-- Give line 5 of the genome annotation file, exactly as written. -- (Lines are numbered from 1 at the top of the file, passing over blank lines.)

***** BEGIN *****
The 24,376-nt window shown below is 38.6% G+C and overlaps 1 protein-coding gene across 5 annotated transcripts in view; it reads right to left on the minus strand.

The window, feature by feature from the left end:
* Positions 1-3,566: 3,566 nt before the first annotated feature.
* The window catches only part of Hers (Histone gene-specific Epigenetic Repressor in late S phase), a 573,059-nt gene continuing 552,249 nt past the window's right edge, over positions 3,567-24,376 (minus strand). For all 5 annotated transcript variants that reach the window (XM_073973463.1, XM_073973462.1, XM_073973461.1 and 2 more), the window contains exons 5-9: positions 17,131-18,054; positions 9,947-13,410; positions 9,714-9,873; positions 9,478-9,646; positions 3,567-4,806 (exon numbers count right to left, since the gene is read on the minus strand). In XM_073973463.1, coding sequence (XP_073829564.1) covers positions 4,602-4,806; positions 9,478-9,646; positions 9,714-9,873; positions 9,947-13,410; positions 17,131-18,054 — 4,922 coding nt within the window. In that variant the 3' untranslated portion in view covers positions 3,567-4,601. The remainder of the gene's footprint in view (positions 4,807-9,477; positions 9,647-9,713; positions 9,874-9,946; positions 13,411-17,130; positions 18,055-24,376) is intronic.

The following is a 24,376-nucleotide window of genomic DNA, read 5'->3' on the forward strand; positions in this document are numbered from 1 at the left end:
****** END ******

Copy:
The following is a 24,376-nucleotide window of genomic DNA, read 5'->3' on the forward strand; positions in this document are numbered from 1 at the left end: